[Via Satellite 11-03-2014] The U.S. Department of Defense (DOD) needs more time to understand the potential impact of disaggregating large satellites into multiple smaller spacecraft, according to the U.S. Government Accountability Office (GAO). In a report published Oct. 30, the agency questioned the DOD’s readiness for disaggregation, highlighting that decisions made over the next two to three years could have long-term effects on the nation’s space systems architecture.
The DOD is evaluating disaggregation as a way to make satellite systems more resilient to threats such as radio frequency interference, laser dazzling and blinding, kinetic intercept vehicles, and ground system attacks. Spreading out important sensors by placing them on multiple different satellites or as hosted payloads reduces the risk of losing significant capability if one or more satellites are inhibited. If debris were to hit a spacecraft, it would also be less damaging to a constellation as a whole. Furthermore, launch risk could be reduced.
GAO found that the increasing size and complexity of new satellites has contributed to delays and higher acquisition costs in the past. The agency cites the Advanced Extremely High Frequency (AEHF) satellites as an example, where acquisition costs started at $6.7 billion in 2001 and ballooned to $14.5 billion today. Even with the acquisition of an additional AEHF satellite, GAO said design and manufacturing complexity were influencing factors as the satellites grew larger than their predecessors. GAO also notes that, for satellites currently in production, DOD has largely overcome these cost and schedule problems, though they were substantial in previous programs.
Disaggregating large satellites into smaller units could bring costs down in addition to creating a less repressible system. GAO warns, however, that increasing the number of satellites could result in a number of unintended consequences.
“DOD has had limited experience with disaggregating satellites and is still in the relatively early stages of quantifying the costs and benefits of disaggregating its satellites. The potential benefits of disaggregation, such as reduced costs associated with shorter development cycles and simpler designs, have been discussed in various Air Force publications. But less has been said about potential limitations, such as changes that would need to be made to interconnect systems — such as ground stations, user equipment, and communications networks — and the investment those changes would require,” the agency wrote.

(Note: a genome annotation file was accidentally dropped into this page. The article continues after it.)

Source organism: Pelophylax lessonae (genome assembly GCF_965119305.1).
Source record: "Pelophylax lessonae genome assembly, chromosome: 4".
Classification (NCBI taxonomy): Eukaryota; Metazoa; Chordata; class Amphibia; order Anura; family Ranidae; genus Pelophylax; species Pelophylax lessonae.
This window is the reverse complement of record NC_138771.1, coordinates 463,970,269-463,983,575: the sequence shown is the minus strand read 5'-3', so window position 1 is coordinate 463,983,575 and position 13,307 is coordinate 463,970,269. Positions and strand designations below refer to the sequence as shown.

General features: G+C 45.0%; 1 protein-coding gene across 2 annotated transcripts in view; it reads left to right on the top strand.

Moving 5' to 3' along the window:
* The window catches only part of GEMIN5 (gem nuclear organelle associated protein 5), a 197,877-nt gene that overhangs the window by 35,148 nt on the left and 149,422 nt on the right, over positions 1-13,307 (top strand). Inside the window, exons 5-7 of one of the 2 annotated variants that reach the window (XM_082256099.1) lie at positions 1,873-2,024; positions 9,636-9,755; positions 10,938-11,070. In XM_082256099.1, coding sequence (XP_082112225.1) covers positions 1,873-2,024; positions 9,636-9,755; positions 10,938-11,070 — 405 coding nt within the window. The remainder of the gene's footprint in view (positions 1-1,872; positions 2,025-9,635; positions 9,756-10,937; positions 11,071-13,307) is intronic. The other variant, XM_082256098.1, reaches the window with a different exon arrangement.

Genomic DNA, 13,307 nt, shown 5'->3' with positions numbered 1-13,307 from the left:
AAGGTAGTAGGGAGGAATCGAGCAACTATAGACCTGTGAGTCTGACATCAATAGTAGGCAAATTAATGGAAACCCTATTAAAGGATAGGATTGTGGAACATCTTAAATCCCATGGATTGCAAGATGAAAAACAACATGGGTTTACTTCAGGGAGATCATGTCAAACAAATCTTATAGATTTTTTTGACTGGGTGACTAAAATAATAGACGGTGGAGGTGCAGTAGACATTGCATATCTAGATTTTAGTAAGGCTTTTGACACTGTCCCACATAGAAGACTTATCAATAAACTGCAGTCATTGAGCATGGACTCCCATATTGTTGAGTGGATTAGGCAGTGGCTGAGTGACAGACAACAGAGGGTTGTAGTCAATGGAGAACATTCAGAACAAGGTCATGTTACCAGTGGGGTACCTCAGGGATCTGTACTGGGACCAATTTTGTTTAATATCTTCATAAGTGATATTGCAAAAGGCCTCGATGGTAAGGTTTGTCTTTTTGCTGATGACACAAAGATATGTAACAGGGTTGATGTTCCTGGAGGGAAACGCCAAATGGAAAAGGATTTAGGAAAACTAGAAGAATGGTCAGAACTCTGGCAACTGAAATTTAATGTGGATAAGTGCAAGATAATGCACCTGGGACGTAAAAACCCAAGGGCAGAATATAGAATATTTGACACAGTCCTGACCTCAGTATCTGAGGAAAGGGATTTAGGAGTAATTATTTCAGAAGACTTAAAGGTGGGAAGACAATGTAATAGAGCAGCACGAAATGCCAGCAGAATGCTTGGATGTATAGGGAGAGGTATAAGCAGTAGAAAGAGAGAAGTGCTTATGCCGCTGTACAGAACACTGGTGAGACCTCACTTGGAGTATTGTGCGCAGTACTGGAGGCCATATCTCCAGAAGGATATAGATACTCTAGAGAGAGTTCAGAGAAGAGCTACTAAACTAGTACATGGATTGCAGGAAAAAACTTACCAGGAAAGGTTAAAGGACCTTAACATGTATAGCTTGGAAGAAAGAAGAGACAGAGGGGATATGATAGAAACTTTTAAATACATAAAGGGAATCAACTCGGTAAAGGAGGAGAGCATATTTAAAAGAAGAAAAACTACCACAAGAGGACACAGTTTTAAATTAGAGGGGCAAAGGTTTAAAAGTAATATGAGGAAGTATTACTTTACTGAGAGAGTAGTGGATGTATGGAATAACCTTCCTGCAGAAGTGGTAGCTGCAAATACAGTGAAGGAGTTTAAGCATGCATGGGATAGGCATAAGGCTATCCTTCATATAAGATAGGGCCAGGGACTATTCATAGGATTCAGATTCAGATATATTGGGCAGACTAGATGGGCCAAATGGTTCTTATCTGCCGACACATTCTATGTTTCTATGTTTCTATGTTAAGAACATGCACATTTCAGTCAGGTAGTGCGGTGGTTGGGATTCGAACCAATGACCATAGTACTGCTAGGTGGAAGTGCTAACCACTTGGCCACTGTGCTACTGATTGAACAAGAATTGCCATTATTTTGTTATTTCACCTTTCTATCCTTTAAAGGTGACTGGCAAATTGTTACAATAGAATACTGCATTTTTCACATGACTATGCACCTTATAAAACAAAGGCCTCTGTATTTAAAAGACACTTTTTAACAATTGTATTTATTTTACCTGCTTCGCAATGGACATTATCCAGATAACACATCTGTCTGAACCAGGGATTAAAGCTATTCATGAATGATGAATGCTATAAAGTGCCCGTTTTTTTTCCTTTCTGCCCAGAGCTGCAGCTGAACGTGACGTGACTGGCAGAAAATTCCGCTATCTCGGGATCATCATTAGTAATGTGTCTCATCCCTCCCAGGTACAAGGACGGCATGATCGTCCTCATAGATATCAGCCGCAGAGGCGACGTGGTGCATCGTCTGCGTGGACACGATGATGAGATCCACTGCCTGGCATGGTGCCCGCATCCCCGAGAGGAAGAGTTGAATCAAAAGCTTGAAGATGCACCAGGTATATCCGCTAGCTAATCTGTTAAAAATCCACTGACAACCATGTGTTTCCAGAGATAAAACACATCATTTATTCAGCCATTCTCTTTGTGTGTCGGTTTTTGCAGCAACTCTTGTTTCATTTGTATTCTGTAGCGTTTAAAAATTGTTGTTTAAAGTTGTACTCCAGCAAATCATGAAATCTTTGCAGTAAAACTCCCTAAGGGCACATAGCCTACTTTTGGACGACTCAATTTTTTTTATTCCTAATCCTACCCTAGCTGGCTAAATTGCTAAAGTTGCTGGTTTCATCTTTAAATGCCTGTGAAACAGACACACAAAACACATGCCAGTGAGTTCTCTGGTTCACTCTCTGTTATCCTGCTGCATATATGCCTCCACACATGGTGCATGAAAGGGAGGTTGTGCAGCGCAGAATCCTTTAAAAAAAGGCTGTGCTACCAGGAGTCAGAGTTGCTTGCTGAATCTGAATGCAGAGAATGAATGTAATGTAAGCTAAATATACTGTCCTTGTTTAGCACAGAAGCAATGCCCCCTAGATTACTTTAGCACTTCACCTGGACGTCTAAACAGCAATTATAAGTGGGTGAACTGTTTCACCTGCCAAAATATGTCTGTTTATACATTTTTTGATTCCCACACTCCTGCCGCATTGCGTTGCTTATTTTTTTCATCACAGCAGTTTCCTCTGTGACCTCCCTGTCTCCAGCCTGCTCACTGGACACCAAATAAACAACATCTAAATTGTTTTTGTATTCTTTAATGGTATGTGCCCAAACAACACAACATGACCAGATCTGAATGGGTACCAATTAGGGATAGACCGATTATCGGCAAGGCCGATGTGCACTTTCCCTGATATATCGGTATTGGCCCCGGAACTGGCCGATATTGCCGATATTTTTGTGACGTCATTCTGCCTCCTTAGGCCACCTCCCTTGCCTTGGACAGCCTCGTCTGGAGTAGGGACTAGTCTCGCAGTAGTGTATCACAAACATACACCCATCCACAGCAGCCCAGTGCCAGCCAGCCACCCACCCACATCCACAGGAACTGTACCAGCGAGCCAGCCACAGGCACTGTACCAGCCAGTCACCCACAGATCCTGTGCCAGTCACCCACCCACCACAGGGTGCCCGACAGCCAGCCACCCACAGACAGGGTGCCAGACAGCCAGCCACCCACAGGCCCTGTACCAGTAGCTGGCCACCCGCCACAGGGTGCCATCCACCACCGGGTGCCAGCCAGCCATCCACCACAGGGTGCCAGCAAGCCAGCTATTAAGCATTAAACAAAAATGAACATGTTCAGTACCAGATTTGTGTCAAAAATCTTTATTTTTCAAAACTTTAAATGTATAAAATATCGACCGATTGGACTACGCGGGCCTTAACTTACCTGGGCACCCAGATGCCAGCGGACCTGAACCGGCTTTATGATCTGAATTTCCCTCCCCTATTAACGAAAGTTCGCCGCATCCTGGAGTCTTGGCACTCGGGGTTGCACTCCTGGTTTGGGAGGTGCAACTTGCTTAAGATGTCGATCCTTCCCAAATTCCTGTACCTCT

GAO pointed out how some satellite control operations networks are designed for only one satellite system, as opposed to shared systems that can operate multiple kinds of satellites, leading to higher costs from potentially duplicative infrastructure and personnel requirements. Continuing with the approach while upping the number of satellites could make these systems much less efficient.
Launch requirements could also change potentially. While smaller satellites are less expensive to launch, the DOD’s long-standing need for large, heavy spacecraft has resulted in launch vehicles tailored to meet that need.
“Without changes to the current architecture, DOD may well find itself having to rely on launch vehicles that are more capable and expensive than needed. Or, it may need to make changes to its approach to launching satellites so that it can rely on smaller launch vehicles or multiple smaller satellites on a single launch vehicle,” GAO wrote.
GAO recommends the Secretary of Defense direct the Under Secretary of Defense for Acquisition, Technology and Logistics to take three steps to prior to making decisions on disaggregating protected satellite communications, the Space Based Infrared System (SBIRS) or any environmental monitoring satellite systems. First is to comprehensively examine every facet of disaggregation — especially those that go beyond just the satellite systems; second is to develop common measures for resilience; and third is to increase the number of demonstrations to better understand its implementation.
Of these three, GAO said the DOD agreed with the first two, and partially agreed with the latter. According to the agency, DOD officials emphasized that for the third point, the U.S. government is evaluating multiple ways to increase resiliency, and that disaggregation is just one approach. Other ideas include building satellites with increased maneuverability or equipping them with defensive capabilities. Large satellites currently under construction could also be enhanced to meet military needs. DOD said it is deciding on the best approach according to the level of affordability, resiliency and capability, and that disaggregation is being evaluated according to this criterion.
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